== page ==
- Quantum mechanics: In quantum mechanics, which deals with the behavior of very small objects, it is not possible to observe a system without changing the system, and the "observer" must be considered part of the system being observed. In isolation, quantum objects are represented by a wavefunction which often exists in a superposition or mixture of different states. However, when an observation is made to determine the actual location or state of the object, it always finds the object in a single state, not a "mixture". The interaction of the observation process appears to "collapse" the wavefunction into a single state. So any interaction between an isolated wavefunction and the external world that results in this wavefunction collapse is called an observation or measurement, whether or not it is part of a deliberate observation process.
An observational bias occurs when researchers only look where they think they will find positive results, or where it is easy to record observations. This is called the "streetlight effect".
Human observations are biased toward confirming the observer's conscious and unconscious expectations and view of the world; we "see what we expect to see". In psychology, this is called confirmation bias. Since the object of scientific research is the discovery of new phenomena, this bias can and has caused new discoveries to be overlooked. One example is the discovery of x-rays. It can also result in erroneous scientific support for widely held cultural myths, for example the scientific racism that supported ideas of racial superiority in the early 20th century, and creation science today. Correct scientific technique emphasizes careful recording of observations, separating experimental observations from the conclusions drawn from them, and techniques such as blind or double blind experiments, to minimize observational bias.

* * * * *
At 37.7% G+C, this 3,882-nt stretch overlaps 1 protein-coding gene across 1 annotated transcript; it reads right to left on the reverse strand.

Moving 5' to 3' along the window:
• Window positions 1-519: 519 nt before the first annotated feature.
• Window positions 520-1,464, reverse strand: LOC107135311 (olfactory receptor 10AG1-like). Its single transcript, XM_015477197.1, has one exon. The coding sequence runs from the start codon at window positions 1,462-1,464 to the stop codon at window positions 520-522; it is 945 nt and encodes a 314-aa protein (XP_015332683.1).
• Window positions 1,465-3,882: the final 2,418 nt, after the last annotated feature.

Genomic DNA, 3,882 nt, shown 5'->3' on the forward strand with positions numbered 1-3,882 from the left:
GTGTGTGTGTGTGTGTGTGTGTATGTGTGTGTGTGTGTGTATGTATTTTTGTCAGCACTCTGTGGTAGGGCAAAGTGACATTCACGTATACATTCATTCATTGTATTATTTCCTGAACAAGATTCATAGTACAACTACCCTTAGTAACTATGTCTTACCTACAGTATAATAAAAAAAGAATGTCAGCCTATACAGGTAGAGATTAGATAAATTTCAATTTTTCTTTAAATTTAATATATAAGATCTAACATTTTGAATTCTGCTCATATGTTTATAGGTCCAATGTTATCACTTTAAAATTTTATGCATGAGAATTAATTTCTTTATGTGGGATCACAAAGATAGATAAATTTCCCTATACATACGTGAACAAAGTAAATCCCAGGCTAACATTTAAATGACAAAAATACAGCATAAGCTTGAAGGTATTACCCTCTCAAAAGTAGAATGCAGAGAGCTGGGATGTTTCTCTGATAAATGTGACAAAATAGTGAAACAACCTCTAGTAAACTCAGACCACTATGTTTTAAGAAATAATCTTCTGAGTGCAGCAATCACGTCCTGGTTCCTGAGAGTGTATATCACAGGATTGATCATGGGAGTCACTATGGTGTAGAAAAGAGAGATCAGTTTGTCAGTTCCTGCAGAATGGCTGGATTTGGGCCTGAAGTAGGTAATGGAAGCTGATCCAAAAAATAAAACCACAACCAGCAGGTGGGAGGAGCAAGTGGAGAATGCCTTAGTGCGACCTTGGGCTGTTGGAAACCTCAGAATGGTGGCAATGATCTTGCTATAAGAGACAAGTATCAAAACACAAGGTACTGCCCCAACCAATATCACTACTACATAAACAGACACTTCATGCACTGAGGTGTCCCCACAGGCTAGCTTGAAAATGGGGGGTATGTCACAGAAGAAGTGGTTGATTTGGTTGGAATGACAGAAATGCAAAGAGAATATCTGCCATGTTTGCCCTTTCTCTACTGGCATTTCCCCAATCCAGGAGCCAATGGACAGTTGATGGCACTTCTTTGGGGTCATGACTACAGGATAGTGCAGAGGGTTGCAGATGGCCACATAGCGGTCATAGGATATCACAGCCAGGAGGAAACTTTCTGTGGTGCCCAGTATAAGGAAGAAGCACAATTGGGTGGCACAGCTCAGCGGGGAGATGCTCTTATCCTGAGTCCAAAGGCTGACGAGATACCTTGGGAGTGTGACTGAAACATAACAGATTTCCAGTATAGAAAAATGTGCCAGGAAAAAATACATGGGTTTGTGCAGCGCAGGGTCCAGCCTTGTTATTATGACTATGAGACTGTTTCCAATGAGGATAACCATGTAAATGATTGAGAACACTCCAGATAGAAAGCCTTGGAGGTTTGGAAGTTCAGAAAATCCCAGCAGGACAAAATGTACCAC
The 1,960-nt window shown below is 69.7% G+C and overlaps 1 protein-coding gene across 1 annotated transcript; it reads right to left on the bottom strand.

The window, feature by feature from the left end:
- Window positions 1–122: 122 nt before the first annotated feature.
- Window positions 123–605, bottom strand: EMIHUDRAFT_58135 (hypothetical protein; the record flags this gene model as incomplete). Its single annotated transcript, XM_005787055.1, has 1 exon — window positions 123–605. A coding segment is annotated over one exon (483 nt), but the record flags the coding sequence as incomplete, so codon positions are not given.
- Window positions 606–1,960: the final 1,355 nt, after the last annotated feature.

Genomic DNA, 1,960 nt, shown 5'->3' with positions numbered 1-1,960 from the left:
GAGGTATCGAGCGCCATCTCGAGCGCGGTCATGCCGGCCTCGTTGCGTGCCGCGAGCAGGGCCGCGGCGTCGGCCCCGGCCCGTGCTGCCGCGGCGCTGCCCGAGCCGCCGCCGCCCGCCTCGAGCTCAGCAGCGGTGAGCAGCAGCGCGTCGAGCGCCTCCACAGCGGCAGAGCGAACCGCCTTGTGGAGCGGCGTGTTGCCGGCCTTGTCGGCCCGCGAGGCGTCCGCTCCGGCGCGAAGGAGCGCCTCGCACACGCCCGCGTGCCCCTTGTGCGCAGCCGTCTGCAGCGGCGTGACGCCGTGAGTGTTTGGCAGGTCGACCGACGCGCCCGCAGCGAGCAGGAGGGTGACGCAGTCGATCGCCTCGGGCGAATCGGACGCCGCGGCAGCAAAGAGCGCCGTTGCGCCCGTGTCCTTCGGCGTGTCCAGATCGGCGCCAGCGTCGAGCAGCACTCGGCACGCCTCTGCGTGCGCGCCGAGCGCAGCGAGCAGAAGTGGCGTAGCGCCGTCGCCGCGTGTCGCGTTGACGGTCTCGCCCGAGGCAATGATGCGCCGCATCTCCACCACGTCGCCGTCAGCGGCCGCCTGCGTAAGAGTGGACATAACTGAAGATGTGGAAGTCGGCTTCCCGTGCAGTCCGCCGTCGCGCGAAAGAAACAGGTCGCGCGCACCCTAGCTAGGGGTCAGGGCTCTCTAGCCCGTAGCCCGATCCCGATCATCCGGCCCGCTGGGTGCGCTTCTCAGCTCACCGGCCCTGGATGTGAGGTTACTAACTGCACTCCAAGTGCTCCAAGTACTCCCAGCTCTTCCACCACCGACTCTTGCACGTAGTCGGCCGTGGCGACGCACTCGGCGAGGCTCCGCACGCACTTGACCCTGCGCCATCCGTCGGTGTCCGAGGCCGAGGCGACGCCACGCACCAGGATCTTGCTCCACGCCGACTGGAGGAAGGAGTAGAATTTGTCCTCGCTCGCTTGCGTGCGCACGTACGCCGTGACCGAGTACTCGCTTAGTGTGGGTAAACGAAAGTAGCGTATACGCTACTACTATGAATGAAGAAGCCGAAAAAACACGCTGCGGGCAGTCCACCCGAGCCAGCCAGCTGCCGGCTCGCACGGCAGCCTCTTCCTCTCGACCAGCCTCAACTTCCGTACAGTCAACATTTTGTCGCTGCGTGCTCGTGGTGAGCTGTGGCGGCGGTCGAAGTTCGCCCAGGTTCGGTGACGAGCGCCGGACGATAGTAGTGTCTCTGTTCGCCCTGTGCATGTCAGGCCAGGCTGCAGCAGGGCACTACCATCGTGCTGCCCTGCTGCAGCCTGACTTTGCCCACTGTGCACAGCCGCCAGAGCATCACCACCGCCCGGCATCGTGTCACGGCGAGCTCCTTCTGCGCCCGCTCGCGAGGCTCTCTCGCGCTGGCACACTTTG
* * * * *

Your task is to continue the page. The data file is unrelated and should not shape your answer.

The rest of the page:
"Cargo cult" science
Another bias, which has become more prevalent with the advent of "big science" and the large rewards of new discoveries, is bias in favor of the researcher's favorite hypothesis; we "see what we want to see". Called pathological science and cargo cult science, this is different from deliberate falsification of results, and can happen to good-faith researchers. Possible examples of mistaken discoveries caused by this bias are Martian "canals", N rays, polywater, and cold fusion. Recent decades have seen scientific scandals caused by researchers playing "fast and loose" with observational methods in order to get their pet theories published. This type of bias is rampant in pseudoscience, where correct scientific techniques are not followed. The main defense against this bias, besides correct research techniques, is peer review and repetition of the experiment, or the observation, by other researchers with no incentive to bias. For example, an emerging practice in the competitive field of biotechnology is to require the physical results of experiments, such as serums and tissue cultures, be made available to competing laboratories for independent testing.